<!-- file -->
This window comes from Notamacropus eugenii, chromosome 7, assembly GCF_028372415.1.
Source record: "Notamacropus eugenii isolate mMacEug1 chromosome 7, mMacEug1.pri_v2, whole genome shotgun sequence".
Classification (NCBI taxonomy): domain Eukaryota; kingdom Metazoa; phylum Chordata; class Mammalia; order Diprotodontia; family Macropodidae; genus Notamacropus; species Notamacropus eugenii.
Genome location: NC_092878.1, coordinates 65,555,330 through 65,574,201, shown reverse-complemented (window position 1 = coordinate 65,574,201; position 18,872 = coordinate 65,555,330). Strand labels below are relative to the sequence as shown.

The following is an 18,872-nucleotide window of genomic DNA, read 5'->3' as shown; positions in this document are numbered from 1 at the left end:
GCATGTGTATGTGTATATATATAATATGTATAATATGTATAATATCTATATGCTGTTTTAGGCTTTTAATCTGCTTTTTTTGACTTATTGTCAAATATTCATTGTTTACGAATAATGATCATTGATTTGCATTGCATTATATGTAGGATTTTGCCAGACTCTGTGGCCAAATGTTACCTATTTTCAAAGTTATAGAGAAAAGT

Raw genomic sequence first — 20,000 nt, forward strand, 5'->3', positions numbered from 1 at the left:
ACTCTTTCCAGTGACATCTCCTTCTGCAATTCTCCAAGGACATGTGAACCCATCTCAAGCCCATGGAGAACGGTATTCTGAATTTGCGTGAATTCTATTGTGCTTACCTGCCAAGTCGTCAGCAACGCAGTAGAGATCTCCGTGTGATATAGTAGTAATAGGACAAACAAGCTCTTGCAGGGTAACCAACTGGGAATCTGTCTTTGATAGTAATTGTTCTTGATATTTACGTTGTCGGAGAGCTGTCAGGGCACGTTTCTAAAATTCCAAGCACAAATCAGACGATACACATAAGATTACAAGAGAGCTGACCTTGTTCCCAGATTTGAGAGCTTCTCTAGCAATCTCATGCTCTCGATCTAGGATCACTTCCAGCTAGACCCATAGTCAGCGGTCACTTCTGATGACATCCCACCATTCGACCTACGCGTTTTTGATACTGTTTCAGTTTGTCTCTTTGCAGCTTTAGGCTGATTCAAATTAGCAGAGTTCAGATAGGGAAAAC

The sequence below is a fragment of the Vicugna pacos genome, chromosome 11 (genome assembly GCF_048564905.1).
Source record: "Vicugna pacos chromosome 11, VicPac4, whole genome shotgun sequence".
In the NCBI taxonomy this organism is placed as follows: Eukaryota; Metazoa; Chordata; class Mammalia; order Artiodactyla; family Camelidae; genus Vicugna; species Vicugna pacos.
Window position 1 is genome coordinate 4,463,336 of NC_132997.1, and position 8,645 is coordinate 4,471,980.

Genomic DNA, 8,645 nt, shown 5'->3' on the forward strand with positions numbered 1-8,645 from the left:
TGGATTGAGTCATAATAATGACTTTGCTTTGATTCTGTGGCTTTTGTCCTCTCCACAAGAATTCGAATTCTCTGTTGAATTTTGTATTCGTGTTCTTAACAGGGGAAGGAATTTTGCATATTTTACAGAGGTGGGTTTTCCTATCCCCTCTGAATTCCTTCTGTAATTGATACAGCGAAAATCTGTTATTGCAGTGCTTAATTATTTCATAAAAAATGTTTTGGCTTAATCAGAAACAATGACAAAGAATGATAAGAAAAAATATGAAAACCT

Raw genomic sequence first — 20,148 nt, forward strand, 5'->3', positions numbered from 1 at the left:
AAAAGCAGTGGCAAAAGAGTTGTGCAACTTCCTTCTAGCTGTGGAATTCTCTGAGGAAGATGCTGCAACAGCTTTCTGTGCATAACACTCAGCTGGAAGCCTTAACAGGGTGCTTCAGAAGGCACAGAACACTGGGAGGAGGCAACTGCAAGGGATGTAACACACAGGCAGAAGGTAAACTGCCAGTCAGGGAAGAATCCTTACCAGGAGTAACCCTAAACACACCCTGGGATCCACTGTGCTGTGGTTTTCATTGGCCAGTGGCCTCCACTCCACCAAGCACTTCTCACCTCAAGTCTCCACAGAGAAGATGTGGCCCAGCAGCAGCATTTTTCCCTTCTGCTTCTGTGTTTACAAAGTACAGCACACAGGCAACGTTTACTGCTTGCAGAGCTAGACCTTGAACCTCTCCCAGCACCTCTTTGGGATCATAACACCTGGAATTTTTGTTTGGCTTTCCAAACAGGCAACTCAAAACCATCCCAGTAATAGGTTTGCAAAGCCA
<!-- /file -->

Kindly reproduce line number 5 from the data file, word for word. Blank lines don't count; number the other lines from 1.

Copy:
The following is an 18,872-nucleotide window of genomic DNA, read 5'->3' as shown; positions in this document are numbered from 1 at the left end: